Until the invention of the steam engine (see 1712), the dream of a carriage that would move without a horse pulling it (a "horseless carriage") had belonged to the world of myths and legends. The steam-engine is supposed to have been put into action as early as 1769, but such steam-powered vehicles were bulky, clumsy, and slow. Even fairly advanced ones, built much later, took time to start, because water had to be heated and boiled first.
The coming of the internal-combustion engine, especially the Otto four-stroke engine (see 1876), offered a much better hope. What was needed now was an appropriate fuel, and eventually that turned out to be gasoline, a petroleum fraction with smaller molecules than those of kerosene, so that it vaporized more easily and burned more readily.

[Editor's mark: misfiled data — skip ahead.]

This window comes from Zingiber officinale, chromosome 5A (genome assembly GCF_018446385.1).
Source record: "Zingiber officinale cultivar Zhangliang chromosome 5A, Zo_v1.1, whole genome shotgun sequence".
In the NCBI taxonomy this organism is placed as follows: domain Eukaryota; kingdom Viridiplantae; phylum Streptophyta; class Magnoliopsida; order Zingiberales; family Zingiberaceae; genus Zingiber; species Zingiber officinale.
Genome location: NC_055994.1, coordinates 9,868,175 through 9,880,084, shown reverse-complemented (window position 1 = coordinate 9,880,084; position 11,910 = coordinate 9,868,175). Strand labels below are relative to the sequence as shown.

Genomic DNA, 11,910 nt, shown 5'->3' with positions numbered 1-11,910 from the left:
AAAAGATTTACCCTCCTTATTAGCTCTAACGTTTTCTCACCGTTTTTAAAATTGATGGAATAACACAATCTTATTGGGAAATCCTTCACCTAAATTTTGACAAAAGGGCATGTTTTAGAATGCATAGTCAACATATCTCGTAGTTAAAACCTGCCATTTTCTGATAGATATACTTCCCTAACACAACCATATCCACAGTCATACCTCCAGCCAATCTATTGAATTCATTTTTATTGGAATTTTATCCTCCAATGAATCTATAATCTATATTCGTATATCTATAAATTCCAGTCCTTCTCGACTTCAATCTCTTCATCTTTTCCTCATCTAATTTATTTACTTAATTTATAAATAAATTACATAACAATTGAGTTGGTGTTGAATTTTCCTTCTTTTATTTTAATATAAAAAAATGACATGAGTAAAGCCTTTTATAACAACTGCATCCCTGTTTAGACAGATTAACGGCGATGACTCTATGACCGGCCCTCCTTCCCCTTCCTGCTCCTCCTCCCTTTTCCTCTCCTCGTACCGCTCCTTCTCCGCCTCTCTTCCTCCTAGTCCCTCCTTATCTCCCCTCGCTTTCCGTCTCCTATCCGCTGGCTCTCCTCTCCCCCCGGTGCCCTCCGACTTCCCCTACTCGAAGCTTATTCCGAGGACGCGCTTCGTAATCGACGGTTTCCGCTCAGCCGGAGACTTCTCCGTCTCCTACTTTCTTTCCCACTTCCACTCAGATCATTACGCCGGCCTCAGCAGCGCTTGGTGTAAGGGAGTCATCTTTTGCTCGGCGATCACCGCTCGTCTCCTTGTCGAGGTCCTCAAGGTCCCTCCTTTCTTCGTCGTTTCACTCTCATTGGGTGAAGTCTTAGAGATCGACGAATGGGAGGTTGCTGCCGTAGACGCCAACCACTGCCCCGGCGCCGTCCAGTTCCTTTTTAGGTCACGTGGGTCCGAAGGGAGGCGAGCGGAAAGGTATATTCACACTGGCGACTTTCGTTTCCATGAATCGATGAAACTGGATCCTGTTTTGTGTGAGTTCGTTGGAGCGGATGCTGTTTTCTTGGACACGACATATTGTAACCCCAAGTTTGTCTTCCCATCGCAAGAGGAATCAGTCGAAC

The first working automobile with a gasoline-burning internal-combustion engine was built in early 1885 by a German mechanical engineer, Carl Friedrich Benz (1844-1929). Its wheels looked like bicycle wheels, and there were three of them, a smaller one in front and two larger ones in back. It ran at a speed of 9 miles per hour, and it was the forerunner of all that was to follow.
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|Publication:||Asimov's Chronology of Science & Discovery, Updated ed.|
|Article Type:||Reference Source|
|Date:||Jan 1, 1994|